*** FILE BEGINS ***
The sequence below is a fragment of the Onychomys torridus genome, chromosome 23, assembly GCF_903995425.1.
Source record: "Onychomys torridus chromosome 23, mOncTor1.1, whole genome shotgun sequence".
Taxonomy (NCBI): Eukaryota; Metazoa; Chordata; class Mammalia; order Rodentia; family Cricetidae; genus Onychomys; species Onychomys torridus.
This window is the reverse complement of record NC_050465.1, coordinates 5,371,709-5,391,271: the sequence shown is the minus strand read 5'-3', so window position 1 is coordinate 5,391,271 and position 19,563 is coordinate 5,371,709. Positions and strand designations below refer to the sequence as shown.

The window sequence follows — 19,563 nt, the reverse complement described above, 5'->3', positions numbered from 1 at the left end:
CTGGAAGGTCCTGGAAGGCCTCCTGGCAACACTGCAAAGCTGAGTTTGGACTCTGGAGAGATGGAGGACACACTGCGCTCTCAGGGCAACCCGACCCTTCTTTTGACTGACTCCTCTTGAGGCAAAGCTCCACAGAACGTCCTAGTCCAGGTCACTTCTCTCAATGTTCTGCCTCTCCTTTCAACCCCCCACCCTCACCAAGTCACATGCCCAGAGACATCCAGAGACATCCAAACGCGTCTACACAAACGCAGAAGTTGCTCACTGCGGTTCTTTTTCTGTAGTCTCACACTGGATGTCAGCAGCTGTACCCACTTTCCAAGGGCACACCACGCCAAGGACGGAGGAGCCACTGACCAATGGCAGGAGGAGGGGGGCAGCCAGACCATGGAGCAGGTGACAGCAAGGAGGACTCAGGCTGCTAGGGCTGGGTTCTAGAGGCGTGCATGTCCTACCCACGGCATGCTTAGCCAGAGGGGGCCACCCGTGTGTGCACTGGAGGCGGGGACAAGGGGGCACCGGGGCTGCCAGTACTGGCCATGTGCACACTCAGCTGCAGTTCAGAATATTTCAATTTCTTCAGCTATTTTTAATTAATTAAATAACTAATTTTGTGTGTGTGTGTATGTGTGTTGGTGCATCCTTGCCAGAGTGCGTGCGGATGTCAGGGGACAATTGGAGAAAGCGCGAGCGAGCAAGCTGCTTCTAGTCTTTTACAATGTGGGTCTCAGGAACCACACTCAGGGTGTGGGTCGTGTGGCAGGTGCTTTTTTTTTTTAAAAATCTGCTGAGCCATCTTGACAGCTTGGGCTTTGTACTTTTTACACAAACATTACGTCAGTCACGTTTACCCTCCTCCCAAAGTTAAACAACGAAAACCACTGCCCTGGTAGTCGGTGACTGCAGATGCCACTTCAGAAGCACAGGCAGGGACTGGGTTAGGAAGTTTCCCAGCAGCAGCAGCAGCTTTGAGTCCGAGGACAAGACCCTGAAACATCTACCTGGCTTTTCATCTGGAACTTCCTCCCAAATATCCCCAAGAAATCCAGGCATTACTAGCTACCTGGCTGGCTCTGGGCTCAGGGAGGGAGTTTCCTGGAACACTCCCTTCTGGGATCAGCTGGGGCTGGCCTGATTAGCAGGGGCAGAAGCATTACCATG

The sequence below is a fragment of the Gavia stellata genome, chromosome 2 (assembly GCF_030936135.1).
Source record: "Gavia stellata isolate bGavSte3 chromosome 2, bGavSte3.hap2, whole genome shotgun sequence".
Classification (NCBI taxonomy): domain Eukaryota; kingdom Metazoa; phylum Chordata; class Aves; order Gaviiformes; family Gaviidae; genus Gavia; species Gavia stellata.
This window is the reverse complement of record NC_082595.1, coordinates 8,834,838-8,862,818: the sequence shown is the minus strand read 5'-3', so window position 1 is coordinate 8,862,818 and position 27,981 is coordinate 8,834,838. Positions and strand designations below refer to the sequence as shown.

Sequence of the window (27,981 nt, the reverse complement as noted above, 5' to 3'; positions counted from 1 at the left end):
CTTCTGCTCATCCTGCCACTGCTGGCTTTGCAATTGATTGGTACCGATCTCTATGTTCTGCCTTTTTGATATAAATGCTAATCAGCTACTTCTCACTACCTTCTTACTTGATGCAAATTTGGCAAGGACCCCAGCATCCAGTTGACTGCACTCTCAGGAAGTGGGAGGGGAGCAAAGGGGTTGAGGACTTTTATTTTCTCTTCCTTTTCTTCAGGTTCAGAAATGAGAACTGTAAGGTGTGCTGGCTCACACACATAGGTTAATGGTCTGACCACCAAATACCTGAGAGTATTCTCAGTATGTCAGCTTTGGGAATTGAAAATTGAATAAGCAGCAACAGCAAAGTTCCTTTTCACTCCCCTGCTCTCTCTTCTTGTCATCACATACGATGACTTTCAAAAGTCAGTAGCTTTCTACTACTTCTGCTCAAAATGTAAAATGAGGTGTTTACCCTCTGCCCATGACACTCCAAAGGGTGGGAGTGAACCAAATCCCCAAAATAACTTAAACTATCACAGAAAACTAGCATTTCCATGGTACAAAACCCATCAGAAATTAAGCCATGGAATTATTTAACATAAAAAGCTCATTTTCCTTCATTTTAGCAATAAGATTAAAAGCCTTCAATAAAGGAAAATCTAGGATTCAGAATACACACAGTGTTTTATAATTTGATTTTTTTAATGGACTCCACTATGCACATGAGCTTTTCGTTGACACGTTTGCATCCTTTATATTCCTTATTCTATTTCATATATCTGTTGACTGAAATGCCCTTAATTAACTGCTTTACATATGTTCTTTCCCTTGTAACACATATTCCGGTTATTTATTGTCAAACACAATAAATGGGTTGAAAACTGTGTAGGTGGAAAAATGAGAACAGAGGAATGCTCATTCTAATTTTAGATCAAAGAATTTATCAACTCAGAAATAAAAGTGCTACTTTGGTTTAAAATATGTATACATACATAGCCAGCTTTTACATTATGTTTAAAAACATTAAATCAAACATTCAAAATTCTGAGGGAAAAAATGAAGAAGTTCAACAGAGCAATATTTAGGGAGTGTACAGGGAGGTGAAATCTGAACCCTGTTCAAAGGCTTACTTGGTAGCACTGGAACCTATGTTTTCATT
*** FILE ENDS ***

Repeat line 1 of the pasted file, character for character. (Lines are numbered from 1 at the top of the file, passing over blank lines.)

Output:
The sequence below is a fragment of the Onychomys torridus genome, chromosome 23, assembly GCF_903995425.1.